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Upper LimbFurther Opinion

Evaluation of peripheral nerves of the upper limb with ultrasonography

T Toros, N Karabay, K Özaksar, TS Sugun, M Kayalar, E Bal

J Bone Joint Surg [Br] 2009;91-B:762-5.


Toros and his colleagues (2009) offer a method of clinical examination which may prove decisively important in the early detection of divided nerves, particularly for those ruptured in closed injuries. Amongst the 29 patients studied there were nine cases of radial nerve palsy, in five of these the nerves had been damaged by a compression plate or wire. Toros and his colleagues acknowledge the difficulty in examining a nerve which lies deeper than 3cm from the skin but the possibility of overcoming this limitation by further technical improvement is set out. These workers acknowledge the work of Gruber and his colleagues with the use of ultrasonography for the analysis of closed traction lesions of the brachial plexus.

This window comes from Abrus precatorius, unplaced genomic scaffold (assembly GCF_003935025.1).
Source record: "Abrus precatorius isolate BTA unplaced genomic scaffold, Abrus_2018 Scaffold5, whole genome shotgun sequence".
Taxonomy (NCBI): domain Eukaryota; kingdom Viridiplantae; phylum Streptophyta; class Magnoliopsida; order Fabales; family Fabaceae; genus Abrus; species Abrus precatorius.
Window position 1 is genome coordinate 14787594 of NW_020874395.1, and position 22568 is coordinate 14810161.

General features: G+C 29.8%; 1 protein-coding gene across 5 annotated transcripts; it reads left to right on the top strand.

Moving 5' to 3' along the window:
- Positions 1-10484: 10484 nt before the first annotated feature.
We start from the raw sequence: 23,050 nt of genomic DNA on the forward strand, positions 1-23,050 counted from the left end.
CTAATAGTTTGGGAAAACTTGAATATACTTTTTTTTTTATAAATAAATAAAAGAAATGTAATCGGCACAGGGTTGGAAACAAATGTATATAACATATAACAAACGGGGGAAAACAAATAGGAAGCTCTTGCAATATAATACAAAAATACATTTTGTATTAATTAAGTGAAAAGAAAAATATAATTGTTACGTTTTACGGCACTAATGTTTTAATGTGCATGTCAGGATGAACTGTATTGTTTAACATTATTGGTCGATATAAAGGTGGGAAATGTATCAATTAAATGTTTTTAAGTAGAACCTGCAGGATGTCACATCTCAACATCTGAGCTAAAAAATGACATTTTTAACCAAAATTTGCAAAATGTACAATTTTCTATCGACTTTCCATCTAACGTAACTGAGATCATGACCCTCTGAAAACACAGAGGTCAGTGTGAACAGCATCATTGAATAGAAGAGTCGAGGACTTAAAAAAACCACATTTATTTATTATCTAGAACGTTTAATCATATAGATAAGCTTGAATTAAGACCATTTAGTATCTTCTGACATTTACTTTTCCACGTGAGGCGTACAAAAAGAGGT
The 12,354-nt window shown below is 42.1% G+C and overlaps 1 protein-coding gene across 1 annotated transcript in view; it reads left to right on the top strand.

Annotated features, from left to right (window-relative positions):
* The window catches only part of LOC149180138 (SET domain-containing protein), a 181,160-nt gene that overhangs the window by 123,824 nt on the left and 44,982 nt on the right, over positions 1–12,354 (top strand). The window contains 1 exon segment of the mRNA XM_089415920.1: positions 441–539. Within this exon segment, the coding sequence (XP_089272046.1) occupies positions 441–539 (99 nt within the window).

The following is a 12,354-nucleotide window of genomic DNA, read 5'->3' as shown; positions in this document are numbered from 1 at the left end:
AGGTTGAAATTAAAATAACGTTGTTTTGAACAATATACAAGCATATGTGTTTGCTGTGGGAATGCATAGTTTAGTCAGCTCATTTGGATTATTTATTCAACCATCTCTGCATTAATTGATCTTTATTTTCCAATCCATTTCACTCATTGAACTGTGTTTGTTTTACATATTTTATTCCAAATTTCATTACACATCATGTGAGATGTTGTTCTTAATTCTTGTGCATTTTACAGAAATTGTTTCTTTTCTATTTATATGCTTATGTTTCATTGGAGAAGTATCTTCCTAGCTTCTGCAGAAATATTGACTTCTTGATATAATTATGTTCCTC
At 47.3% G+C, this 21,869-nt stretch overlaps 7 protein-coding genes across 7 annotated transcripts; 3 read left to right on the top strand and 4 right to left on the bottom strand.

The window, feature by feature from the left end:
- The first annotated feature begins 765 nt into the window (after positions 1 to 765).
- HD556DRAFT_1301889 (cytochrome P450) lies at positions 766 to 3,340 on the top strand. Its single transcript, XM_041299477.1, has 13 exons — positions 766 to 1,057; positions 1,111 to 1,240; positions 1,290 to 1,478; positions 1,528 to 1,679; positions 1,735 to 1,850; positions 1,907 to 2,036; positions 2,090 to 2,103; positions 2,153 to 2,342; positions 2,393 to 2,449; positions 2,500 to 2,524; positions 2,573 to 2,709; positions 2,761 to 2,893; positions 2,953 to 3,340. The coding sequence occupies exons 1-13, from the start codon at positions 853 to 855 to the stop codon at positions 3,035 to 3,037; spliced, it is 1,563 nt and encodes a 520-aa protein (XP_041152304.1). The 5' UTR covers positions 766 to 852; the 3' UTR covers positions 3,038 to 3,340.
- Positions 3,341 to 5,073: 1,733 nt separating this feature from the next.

Nerves are injured by damage to the adjacent skeleton by: traction from displacement which commonly ends in rupture; laceration by a fragment of bone; entrapment within the dislocated joint or in a fracture; late entrapment and compression from callus. On the whole, dislocations are more damaging and the outlook is worse for nerves injured by skeletal injury in the lower limb. The increase in the number of iatropathic injuries to nerves incurred during the treatment of skeletal injury must be a matter of grave concern for orthopaedic surgeons. If a surgeon elects to convert a closed fracture to an open one by whatever technique, then the lesion of the nerve should be exposed. The nerve, indeed the nerve with the adjacent artery, may be in the fracture or in the joint and both will certainly be displaced from their normal position. Lesions of the sciatic, the tibial and the common peroneal nerves are usually associated with high energy injuries. The likelihood of recovery in the untreated case is generally bad. If these nerves are injured it is wise, always, to expose them during operation for fracture or dislocation. Seddon1 had this comment to make when speaking about nerves injured in the arm and at the elbow by closed fracture dislocation; recovery could be awaited if two conditions were met: “the first is reasonable apposition of the bony fragments and the other complete certainty that there is no threat of ischaemia of the forearm muscles” (original italics). Yet it seems that the view that injured nerves can be neglected for three months seems to be growing, presumably to “see what happens”. Uncritical application of this policy is baleful, indeed it is deplorable. Each patient should be considered as an individual and not subject to the rote of an algorithm. In most cases clinical examination will answer the following questions: is this lesion to the nerve complete or incomplete? Is the lesion one of conduction block or is it one of Wallerian degeneration? Repeated examination during the ensuing four to six weeks will usually distinguish between those nerve palsies which are showing signs of recovery from those which are not. Bowden and Scholl2 in a remarkably thorough investigation found that the mean interval between injury and the detection of activity in the appropriate muscle was 64 days for lesions in continuity and 96 days after suture. Shah and Batti3 studied 56 cases of radial palsy in fractures of humerus and recorded evidence of clinical recovery in 10 in the first week, in 12 between one week and one month and in 13 more between the first and the third month. Operation was performed in 22 of the 56 cases; three nerves were ruptured and 10 were entrapped. Shaw and Sakellarides4 observed the onset of recovery in as short a time as two weeks in partial lesions and in five weeks in complete lesions. Ring et al5 saw signs of recovery at seven weeks in their cases of lesions in continuity.